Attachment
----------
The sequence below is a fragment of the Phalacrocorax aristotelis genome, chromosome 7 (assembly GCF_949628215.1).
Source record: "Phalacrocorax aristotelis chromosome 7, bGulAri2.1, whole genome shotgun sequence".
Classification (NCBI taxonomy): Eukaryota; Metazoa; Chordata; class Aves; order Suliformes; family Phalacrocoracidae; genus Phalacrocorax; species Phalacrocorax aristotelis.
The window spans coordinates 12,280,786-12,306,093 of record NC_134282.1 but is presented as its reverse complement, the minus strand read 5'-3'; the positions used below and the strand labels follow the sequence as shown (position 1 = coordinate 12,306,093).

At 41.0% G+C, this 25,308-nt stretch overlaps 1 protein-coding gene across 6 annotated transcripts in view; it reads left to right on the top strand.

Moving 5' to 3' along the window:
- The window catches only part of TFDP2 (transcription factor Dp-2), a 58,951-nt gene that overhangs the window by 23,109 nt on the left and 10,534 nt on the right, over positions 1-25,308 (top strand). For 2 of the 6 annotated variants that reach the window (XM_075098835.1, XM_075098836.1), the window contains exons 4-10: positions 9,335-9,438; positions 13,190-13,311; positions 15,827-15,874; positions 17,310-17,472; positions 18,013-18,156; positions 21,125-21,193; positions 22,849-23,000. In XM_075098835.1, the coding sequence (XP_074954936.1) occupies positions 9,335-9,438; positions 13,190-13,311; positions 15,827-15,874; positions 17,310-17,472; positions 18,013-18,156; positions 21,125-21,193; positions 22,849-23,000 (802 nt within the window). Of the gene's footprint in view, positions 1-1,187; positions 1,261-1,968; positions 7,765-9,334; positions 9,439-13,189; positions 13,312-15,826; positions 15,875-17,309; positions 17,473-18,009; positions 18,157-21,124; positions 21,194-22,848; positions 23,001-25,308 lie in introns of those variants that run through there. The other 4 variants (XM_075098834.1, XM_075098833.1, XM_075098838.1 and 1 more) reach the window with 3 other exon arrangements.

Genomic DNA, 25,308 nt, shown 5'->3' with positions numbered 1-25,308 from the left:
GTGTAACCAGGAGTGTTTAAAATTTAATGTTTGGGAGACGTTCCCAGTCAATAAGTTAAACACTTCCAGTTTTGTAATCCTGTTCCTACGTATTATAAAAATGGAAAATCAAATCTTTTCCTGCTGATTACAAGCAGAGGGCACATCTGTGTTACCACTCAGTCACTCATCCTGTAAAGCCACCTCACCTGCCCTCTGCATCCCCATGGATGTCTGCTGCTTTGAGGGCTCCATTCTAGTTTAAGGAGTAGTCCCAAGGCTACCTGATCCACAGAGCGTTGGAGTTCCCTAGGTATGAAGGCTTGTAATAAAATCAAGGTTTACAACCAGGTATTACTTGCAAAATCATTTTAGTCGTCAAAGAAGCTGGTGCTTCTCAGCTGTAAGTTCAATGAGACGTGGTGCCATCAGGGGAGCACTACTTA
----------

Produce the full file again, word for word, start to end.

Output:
The sequence below is a fragment of the Phalacrocorax aristotelis genome, chromosome 7 (assembly GCF_949628215.1).
Source record: "Phalacrocorax aristotelis chromosome 7, bGulAri2.1, whole genome shotgun sequence".
Classification (NCBI taxonomy): Eukaryota; Metazoa; Chordata; class Aves; order Suliformes; family Phalacrocoracidae; genus Phalacrocorax; species Phalacrocorax aristotelis.
The window spans coordinates 12,280,786-12,306,093 of record NC_134282.1 but is presented as its reverse complement, the minus strand read 5'-3'; the positions used below and the strand labels follow the sequence as shown (position 1 = coordinate 12,306,093).

At 41.0% G+C, this 25,308-nt stretch overlaps 1 protein-coding gene across 6 annotated transcripts in view; it reads left to right on the top strand.

Moving 5' to 3' along the window:
- The window catches only part of TFDP2 (transcription factor Dp-2), a 58,951-nt gene that overhangs the window by 23,109 nt on the left and 10,534 nt on the right, over positions 1-25,308 (top strand). For 2 of the 6 annotated variants that reach the window (XM_075098835.1, XM_075098836.1), the window contains exons 4-10: positions 9,335-9,438; positions 13,190-13,311; positions 15,827-15,874; positions 17,310-17,472; positions 18,013-18,156; positions 21,125-21,193; positions 22,849-23,000. In XM_075098835.1, the coding sequence (XP_074954936.1) occupies positions 9,335-9,438; positions 13,190-13,311; positions 15,827-15,874; positions 17,310-17,472; positions 18,013-18,156; positions 21,125-21,193; positions 22,849-23,000 (802 nt within the window). Of the gene's footprint in view, positions 1-1,187; positions 1,261-1,968; positions 7,765-9,334; positions 9,439-13,189; positions 13,312-15,826; positions 15,875-17,309; positions 17,473-18,009; positions 18,157-21,124; positions 21,194-22,848; positions 23,001-25,308 lie in introns of those variants that run through there. The other 4 variants (XM_075098834.1, XM_075098833.1, XM_075098838.1 and 1 more) reach the window with 3 other exon arrangements.

Genomic DNA, 25,308 nt, shown 5'->3' with positions numbered 1-25,308 from the left:
GTGTAACCAGGAGTGTTTAAAATTTAATGTTTGGGAGACGTTCCCAGTCAATAAGTTAAACACTTCCAGTTTTGTAATCCTGTTCCTACGTATTATAAAAATGGAAAATCAAATCTTTTCCTGCTGATTACAAGCAGAGGGCACATCTGTGTTACCACTCAGTCACTCATCCTGTAAAGCCACCTCACCTGCCCTCTGCATCCCCATGGATGTCTGCTGCTTTGAGGGCTCCATTCTAGTTTAAGGAGTAGTCCCAAGGCTACCTGATCCACAGAGCGTTGGAGTTCCCTAGGTATGAAGGCTTGTAATAAAATCAAGGTTTACAACCAGGTATTACTTGCAAAATCATTTTAGTCGTCAAAGAAGCTGGTGCTTCTCAGCTGTAAGTTCAATGAGACGTGGTGCCATCAGGGGAGCACTACTTA